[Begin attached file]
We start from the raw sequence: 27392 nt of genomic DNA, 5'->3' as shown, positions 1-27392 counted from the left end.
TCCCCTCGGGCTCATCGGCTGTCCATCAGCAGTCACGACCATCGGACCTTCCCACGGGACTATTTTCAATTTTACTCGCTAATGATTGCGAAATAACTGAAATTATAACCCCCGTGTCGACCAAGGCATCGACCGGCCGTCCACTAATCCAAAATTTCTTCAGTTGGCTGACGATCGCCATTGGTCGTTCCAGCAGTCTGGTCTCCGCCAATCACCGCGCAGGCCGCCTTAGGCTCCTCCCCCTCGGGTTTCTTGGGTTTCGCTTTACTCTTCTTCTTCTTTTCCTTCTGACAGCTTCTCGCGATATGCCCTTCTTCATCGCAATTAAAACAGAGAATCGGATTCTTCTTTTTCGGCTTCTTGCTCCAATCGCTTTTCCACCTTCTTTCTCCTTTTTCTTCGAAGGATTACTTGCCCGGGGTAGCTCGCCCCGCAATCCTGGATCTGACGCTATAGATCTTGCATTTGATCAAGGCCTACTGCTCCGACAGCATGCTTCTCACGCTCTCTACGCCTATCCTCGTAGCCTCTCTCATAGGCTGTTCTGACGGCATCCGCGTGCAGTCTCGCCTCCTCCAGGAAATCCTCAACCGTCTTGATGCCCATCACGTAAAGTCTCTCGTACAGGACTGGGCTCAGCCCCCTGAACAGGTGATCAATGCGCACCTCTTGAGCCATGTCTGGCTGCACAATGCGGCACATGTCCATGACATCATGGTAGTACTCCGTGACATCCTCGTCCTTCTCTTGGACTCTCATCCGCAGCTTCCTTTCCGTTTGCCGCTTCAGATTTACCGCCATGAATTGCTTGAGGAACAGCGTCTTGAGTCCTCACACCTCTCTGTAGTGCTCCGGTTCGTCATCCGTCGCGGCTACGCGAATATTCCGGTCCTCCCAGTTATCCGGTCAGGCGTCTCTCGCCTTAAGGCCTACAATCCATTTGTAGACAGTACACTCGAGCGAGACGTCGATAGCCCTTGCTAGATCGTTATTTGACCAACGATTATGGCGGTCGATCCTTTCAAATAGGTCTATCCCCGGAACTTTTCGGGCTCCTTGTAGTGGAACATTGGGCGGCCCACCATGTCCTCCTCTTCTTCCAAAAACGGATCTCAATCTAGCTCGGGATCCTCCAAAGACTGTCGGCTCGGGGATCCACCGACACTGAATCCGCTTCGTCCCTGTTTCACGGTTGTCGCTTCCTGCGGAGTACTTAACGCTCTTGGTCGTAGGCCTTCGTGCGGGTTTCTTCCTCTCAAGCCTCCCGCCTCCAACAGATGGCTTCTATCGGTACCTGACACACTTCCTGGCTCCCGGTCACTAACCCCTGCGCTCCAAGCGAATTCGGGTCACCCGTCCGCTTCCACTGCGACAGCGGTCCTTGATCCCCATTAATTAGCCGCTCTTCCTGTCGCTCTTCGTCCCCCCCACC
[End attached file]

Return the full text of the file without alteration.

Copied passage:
We start from the raw sequence: 27392 nt of genomic DNA, 5'->3' as shown, positions 1-27392 counted from the left end.
TCCCCTCGGGCTCATCGGCTGTCCATCAGCAGTCACGACCATCGGACCTTCCCACGGGACTATTTTCAATTTTACTCGCTAATGATTGCGAAATAACTGAAATTATAACCCCCGTGTCGACCAAGGCATCGACCGGCCGTCCACTAATCCAAAATTTCTTCAGTTGGCTGACGATCGCCATTGGTCGTTCCAGCAGTCTGGTCTCCGCCAATCACCGCGCAGGCCGCCTTAGGCTCCTCCCCCTCGGGTTTCTTGGGTTTCGCTTTACTCTTCTTCTTCTTTTCCTTCTGACAGCTTCTCGCGATATGCCCTTCTTCATCGCAATTAAAACAGAGAATCGGATTCTTCTTTTTCGGCTTCTTGCTCCAATCGCTTTTCCACCTTCTTTCTCCTTTTTCTTCGAAGGATTACTTGCCCGGGGTAGCTCGCCCCGCAATCCTGGATCTGACGCTATAGATCTTGCATTTGATCAAGGCCTACTGCTCCGACAGCATGCTTCTCACGCTCTCTACGCCTATCCTCGTAGCCTCTCTCATAGGCTGTTCTGACGGCATCCGCGTGCAGTCTCGCCTCCTCCAGGAAATCCTCAACCGTCTTGATGCCCATCACGTAAAGTCTCTCGTACAGGACTGGGCTCAGCCCCCTGAACAGGTGATCAATGCGCACCTCTTGAGCCATGTCTGGCTGCACAATGCGGCACATGTCCATGACATCATGGTAGTACTCCGTGACATCCTCGTCCTTCTCTTGGACTCTCATCCGCAGCTTCCTTTCCGTTTGCCGCTTCAGATTTACCGCCATGAATTGCTTGAGGAACAGCGTCTTGAGTCCTCACACCTCTCTGTAGTGCTCCGGTTCGTCATCCGTCGCGGCTACGCGAATATTCCGGTCCTCCCAGTTATCCGGTCAGGCGTCTCTCGCCTTAAGGCCTACAATCCATTTGTAGACAGTACACTCGAGCGAGACGTCGATAGCCCTTGCTAGATCGTTATTTGACCAACGATTATGGCGGTCGATCCTTTCAAATAGGTCTATCCCCGGAACTTTTCGGGCTCCTTGTAGTGGAACATTGGGCGGCCCACCATGTCCTCCTCTTCTTCCAAAAACGGATCTCAATCTAGCTCGGGATCCTCCAAAGACTGTCGGCTCGGGGATCCACCGACACTGAATCCGCTTCGTCCCTGTTTCACGGTTGTCGCTTCCTGCGGAGTACTTAACGCTCTTGGTCGTAGGCCTTCGTGCGGGTTTCTTCCTCTCAAGCCTCCCGCCTCCAACAGATGGCTTCTATCGGTACCTGACACACTTCCTGGCTCCCGGTCACTAACCCCTGCGCTCCAAGCGAATTCGGGTCACCCGTCCGCTTCCACTGCGACAGCGGTCCTTGATCCCCATTAATTAGCCGCTCTTCCTGTCGCTCTTCGTCCCCCCCACC